I’d guess there’s at least 100 hours here, with lots of head scratching the small details. Because you’re glassing the topside and not working off a plug, there will be a lot of fairing. As I often say when I’m doing bodywork, “I’m 90% done with the sanding; I’m half way there.”
The top itself looks like a Lightyear, both in the way the trunk line comes to the rear window, and the way the roofline ends before end of the trunk lid.
If you’re considering building one of these, there are lots of details on the Hutchins Racing YouTube channel. If you haven’t worked with fiberglass and epoxy before, you’ll make some mistakes and go through probably twice as much glass and resin as a professional would. Still, this is a worthy project and I may yet build one for a street car.
This is a very rare body kit from Japan, there was one for sale recently in the US, but it might be the only one. This is a full body, not just a roof, and there are trick details all around it.
The roof is quite wide, as is necessary to seal the windows, and they’ve thrown in Opera Coupe style rear quarter windows.
This top shows some of the shortcomings that you need to design around if you want to build your own top. You’ll notice they had to relocate the fuel door, and the trunk does not appear to be functional.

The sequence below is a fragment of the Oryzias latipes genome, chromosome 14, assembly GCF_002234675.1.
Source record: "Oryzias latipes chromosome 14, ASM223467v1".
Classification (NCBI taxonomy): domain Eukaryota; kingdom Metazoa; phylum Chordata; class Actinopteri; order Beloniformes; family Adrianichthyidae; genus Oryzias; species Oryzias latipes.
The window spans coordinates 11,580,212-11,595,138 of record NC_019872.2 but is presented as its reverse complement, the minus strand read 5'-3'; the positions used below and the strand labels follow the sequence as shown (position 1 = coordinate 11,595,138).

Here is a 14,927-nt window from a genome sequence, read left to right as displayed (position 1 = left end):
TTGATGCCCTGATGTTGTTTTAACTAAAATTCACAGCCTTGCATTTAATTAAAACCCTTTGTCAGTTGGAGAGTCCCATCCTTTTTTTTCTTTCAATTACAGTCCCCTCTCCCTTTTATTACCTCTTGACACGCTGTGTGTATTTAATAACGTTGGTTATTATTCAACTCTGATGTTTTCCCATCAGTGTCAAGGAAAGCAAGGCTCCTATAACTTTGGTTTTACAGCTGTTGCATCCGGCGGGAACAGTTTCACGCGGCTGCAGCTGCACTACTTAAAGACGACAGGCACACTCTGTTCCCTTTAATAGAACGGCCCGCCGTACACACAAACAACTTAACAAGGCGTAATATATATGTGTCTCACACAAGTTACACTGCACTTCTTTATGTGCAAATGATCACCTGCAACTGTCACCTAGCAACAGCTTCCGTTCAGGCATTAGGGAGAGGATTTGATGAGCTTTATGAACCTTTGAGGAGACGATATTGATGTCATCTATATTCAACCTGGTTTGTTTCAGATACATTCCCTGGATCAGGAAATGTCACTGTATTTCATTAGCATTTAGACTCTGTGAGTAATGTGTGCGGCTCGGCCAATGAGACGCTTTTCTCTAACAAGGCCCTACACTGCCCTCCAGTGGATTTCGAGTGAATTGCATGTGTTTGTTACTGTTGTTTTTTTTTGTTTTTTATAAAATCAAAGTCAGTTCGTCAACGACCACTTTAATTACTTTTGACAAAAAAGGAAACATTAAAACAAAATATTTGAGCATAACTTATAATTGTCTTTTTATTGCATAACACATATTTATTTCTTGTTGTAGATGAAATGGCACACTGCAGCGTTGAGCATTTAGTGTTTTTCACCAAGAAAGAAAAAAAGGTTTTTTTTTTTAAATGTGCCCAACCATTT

There are a couple hardtop alternatives that are similar to OEM and use the stock trunk. They both have the same shortcomings as a standard hardtop being, short, wide, and with less than ideal angles for drag and flow separation.
The price of used OEM hardtops now regularly exceeds $2000, and so there’s definitely room for some alternatives tops, even if there is no performance advantage.
Smoothline makes a replacement top that’s priced economically. The shape isn’t much different than OEM, but there are two rear window options, and the smaller of the two looks pretty cool. Honestly though, one of the best things about the OEM hardtop is visibility, and the smaller window would be a lot like the convertible window. But they also have a vinyl top option, which is like a convertible top pulled tight. Neat.
Based on the dimensions of the Smoothline top, I’d expect it to function very similar to OEM. There’s nothing to be gained aerodynamically here, but it’s visually interesting.
I like this top. I don’t know what the backlight angle is, but they did their best to reduce it. The top of the rear window is dropped slightly, and they used as much of the rear deck as possible while retaining the stock trunk.
The sides are longer also have a more gradual taper, and I bet there’s less separation on the sides of the canopy. I was inspired to build my own version of this top, which I call the TT, more on that below.